Brent McDonald / New York Times News Service

CÔTES DES ARCADINS, Haiti — It was an immaculately clear midsummer morning, a perfect day for diving. No trash had yet washed up on the beach. A dozen volunteers, all excited, some a bit apprehensive, donned flippers and masks and shimmied into the bathtub-warm sea, eager to join a team of eco-divers responsible for surveying, and perhaps one day helping save, Haiti’s endangered coral reefs.

Only one thing stood in their way: For most of them — like Jessika Laloi, 21 — this was their first time swimming in the ocean. Until a few months ago, Laloi had not even known how to dog paddle.

Now she was wading into the ocean in shorts and a tank top, with a life preserver strapped to her torso, a welcome distraction from the tumult of life since her home collapsed in the earthquake a year and a half ago.

“Diving and swimming is a way of showing you that you are in the environment,” Laloi said. “You are part of it. You don’t have to destroy it.”

Environmental degradation is rife in Haiti — deforestation, erosion, pollution — and for the most part it is hard to miss. But for decades the country’s marine environment has suffered unseen. Its extensive coral reef system, an attraction to foreign scuba divers in the 1970s and ’80s, has largely died off — partly from sedimentation and climate change, but mostly from overfishing.

“It’s probably the worst overfishing I’ve seen anywhere in the world,” said Gregor Hodgson, the director of Reef Check, a nonprofit organization in California that monitors reef health around the globe. Hodgson, who has been leading the training of Laloi and her fellow Haitians, said his organization had worked on reefs in 90 countries.

Months after the earthquake that devastated Port-au-Prince, this nation’s capital, Hodgson flew to Haiti to inspect reefs, checking for quake damage. Instead, he found something more alarming: dead coral as far as the eye could see, and almost no fish. He estimates that about 85 percent of the coral reef has died.

In Haiti 54,000 fishermen rely on the ocean for their livelihood, according to the Ministry of Agriculture, which oversees fisheries management. In recent decades, as their usual catches of Nassau groupers and snappers have dwindled and disappeared, many of them have subsisted by netting and spearing small reef fish that keep coral clean of algae. Now those too are almost gone, and the algae have taken over.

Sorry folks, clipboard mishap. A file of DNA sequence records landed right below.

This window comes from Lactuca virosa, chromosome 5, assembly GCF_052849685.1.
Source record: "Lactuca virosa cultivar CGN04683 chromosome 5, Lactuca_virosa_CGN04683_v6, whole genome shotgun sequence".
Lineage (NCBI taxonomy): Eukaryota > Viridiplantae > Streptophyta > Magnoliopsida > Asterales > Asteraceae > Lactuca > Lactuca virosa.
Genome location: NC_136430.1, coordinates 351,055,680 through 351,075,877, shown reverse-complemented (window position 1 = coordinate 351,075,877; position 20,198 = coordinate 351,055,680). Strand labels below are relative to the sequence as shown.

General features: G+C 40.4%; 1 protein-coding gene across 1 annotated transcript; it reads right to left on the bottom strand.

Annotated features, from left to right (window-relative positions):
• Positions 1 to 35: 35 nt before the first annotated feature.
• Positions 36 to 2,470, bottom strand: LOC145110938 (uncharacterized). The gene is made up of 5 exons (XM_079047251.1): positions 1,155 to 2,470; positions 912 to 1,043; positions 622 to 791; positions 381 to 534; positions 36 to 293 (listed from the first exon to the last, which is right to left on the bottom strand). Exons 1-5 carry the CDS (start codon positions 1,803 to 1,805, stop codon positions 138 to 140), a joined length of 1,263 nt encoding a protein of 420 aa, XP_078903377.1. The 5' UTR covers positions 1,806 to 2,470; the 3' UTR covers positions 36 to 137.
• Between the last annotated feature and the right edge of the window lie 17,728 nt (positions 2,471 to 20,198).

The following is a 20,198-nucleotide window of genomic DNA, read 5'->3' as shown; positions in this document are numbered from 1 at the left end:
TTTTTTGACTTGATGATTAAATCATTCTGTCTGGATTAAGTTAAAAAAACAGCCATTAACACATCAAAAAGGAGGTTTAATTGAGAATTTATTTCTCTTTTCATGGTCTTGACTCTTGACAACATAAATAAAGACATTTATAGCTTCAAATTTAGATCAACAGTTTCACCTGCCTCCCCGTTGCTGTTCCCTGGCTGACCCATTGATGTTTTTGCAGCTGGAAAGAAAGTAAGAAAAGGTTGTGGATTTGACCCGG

On a recent dive near La Gonave Island, Hodgson floated through a wasteland of intact, dead coral, overgrown with algae and sponges and nearly devoid of fish.

Haiti has the second-longest coastline of all the Caribbean countries, yet it is the only one that has not established marine protected areas where fishing is restricted or off-limits, according to the U.N. Environment Program. So Reef Check decided to survey the reefs and propose that the Haitian government create marine parks where fish can feed, grow and reproduce.

“It’s an unusual situation to come into a country where there are no marine ecologists with respect to coral reefs and no marine biology programs in universities,” Hodgson said. “We’re starting from square one.”

Pierre Guy LaFontant, Haiti’s director general of fisheries, acknowledged that overfishing was a problem and said that officials were receptive to the idea of establishing protected waters. But if the government cannot enforce its existing fishing regulations, can fishermen be persuaded to abide by an invisible line in the water?

“That would be my deepest dream,” LaFontant said, “but the reality is totally different. For fishermen, there are no alternatives. Poverty is the law.”

Hodgson argued the fishermen could, in fact, become the project’s strongest supporters. “Once they see the fish coming back, see the fish growing, see a beautiful reef coming back, then they become the ones who protect the reef,” he said.

Under Reef Check’s guidance, once volunteers demonstrate proficiency in swimming and snorkeling, they will eventually be taught to scuba dive, map the reefs foot by foot and count crucial species of fish, urchins and lobsters — basically, anything people like to eat.

The organization began recruiting volunteer divers earlier this year, but the going has been slow. According to Hodgson, only one of 30 applicants selected for a pool test in April could swim half its length. The rest could not swim at all.

But what the volunteers lack in experience, they make up for in passion and curiosity.

“It’s exciting,” Melissa Barbot, 24, an architecture student, said after a snorkel outing. “This is my first time, and naturally, I’m having this ‘wow’ feeling.”

For some students, learning to dive has also proved to be therapeutic.

“When I saw how amazing it is,” Laloi said of her time in the water, “I just forgot that I live in a very ugly zone.”

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